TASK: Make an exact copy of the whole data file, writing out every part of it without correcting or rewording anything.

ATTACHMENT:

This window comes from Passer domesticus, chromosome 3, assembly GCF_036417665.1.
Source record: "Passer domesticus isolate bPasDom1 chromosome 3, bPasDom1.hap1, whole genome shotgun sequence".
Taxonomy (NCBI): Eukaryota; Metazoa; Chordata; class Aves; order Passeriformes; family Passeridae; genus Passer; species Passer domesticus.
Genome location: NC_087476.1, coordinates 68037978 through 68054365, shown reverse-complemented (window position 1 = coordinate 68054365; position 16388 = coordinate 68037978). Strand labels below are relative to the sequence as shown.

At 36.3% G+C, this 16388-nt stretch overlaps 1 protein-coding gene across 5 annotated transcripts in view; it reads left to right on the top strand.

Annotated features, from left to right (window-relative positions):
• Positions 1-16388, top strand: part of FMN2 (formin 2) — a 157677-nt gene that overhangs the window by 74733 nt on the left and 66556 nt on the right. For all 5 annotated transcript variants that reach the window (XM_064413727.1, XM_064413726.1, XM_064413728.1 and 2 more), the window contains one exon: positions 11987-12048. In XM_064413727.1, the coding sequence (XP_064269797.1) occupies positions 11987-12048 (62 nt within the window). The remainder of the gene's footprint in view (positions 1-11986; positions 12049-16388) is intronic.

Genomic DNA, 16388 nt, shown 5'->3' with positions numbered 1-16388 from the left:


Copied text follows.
This window comes from Passer domesticus, chromosome 3, assembly GCF_036417665.1.
Source record: "Passer domesticus isolate bPasDom1 chromosome 3, bPasDom1.hap1, whole genome shotgun sequence".
Taxonomy (NCBI): Eukaryota; Metazoa; Chordata; class Aves; order Passeriformes; family Passeridae; genus Passer; species Passer domesticus.
Genome location: NC_087476.1, coordinates 68037978 through 68054365, shown reverse-complemented (window position 1 = coordinate 68054365; position 16388 = coordinate 68037978). Strand labels below are relative to the sequence as shown.

At 36.3% G+C, this 16388-nt stretch overlaps 1 protein-coding gene across 5 annotated transcripts in view; it reads left to right on the top strand.

Annotated features, from left to right (window-relative positions):
• Positions 1-16388, top strand: part of FMN2 (formin 2) — a 157677-nt gene that overhangs the window by 74733 nt on the left and 66556 nt on the right. For all 5 annotated transcript variants that reach the window (XM_064413727.1, XM_064413726.1, XM_064413728.1 and 2 more), the window contains one exon: positions 11987-12048. In XM_064413727.1, the coding sequence (XP_064269797.1) occupies positions 11987-12048 (62 nt within the window). The remainder of the gene's footprint in view (positions 1-11986; positions 12049-16388) is intronic.

Genomic DNA, 16388 nt, shown 5'->3' with positions numbered 1-16388 from the left: